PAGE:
According to 2016 research published by the Content Marketing Institute, 77 percent of marketers are using electronic newsletters to reach customers and prospects, and 91 percent are using email to deliver content of any kind.
The first question you should ask yourself is “why a newsletter?” And second, “what is my objective?” If it’s conversions, a newsletter is a long-term play. If it’s engagement, then a newsletter might be a great solution.
Next, before you jump in the deep end of the pool, you might consider if you have enough relevant content to share with your readers. Sit down and make a list of topics you could cover in your newsletter, as well as sources that might be used to curate content – because good content marketing includes both original content and curated content.
Make your content click worthy – if your recipients are reading your newsletter, make sure they’re learning something. Include lots of links – to source materials, calls-to-action, your blog, social media pages, even special-offer landing pages if you have them, but especially your website. And remember, all such pages should work together to move readers through your sales funnel.
Choose a great e-newsletter service provider; your options include:
- A turnkey newsletter service: there are dozens of them, such as Constant Contact or Mailchimp, and some will offer a free trial period and tiered pricing based on the size of your list;
- Independent digital marketing agencies that offer ala carte services, e-newsletters/content marketing being among them (but make sure they understand your key audiences and your subject matter or you’ll be rewriting every newsletter article); or
- In-house DIY with guidance from CRM, inbound lead gen and content providers, such as Hubspot, Marketo, Moz, Infusionsoft and dozens of others.
Create your newsletter for mobile first! It’s likely that more than 70 percent will view your missive from their mobile device. If they don’t like what they’re reading or seeing, they swipe left and delete it.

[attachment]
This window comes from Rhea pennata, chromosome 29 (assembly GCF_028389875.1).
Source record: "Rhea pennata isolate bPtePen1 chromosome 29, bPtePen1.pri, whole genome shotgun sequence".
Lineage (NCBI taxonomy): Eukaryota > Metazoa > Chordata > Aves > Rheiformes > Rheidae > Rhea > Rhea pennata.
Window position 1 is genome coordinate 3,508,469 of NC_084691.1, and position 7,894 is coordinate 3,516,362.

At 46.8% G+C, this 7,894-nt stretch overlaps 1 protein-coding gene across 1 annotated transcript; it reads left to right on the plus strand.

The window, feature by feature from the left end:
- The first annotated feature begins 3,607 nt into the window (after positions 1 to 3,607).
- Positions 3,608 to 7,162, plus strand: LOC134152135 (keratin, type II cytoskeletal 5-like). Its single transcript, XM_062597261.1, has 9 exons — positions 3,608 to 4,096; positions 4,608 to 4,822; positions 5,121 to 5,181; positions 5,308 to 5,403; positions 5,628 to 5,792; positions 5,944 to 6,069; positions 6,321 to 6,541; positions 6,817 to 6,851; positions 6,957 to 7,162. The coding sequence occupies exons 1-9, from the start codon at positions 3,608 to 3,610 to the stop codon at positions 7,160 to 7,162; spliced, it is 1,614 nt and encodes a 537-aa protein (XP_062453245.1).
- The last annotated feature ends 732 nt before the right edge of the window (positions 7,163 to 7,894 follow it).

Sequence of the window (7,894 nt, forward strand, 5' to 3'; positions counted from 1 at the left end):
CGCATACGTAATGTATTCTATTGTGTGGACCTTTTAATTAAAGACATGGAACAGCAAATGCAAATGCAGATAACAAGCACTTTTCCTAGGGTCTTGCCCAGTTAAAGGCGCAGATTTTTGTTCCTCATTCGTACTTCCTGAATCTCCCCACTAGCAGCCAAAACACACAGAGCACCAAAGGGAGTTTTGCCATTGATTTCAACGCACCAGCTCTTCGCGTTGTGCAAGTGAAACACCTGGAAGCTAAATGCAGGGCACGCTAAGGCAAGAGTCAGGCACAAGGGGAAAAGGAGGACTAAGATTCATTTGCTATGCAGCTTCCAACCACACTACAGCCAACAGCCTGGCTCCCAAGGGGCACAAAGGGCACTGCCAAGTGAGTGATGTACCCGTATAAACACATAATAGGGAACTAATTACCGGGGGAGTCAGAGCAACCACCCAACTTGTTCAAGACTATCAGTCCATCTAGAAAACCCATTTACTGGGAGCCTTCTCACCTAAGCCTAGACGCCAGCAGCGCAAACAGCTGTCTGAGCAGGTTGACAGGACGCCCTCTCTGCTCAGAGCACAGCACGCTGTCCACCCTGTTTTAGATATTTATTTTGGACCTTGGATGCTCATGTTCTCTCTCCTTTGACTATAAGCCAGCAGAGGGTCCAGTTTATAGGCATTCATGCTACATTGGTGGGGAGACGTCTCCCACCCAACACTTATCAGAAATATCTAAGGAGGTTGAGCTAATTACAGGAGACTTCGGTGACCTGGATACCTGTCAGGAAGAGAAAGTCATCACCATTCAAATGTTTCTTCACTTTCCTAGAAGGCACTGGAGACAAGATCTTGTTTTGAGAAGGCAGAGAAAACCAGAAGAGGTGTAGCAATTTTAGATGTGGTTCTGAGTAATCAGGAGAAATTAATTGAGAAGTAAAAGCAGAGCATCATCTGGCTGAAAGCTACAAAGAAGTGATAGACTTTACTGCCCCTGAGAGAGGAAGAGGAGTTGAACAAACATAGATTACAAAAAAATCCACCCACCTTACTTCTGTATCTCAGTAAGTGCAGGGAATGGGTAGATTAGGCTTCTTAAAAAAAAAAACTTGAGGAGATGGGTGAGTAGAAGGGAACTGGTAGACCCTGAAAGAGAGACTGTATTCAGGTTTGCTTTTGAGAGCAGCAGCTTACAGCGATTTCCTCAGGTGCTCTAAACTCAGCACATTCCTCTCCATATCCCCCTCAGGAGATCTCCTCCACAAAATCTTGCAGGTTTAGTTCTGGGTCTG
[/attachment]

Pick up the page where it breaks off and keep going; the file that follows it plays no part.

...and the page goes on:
To avoid that, use responsive design for your email newsletters, which involves and optimizing the content for viewing across multiple screens and devices. More importantly, your e-newsletter should be ideally optimized for “small screen” users – short bursts of copy are best, along with design elements that are not huge. That’s why it’s important that you choose your newsletter template carefully.
Personalize every chance you get. For instance, use the recipient’s name or their company’s name somewhere near the top of the newsletter to enhance engagement and readership. Consider segmenting your list by type of recipient (such as CEO vs. customer service representative) and tailoring the content to make it more relevant and helpful to your readers. And make sure the email “sender” is a recognizable name. There’s nothing worse than a newsletter coming from XYZ Company rather than Sally Saleswhiz.
Make your subject lines and preheaders count. Whether your recipients are viewing and reading your newsletter on a mobile device or desktop, you want them to open it. While most marketers understand the importance of cleverly written subject lines, they often forget about the preheaders, or snippets, that appear below the subject line.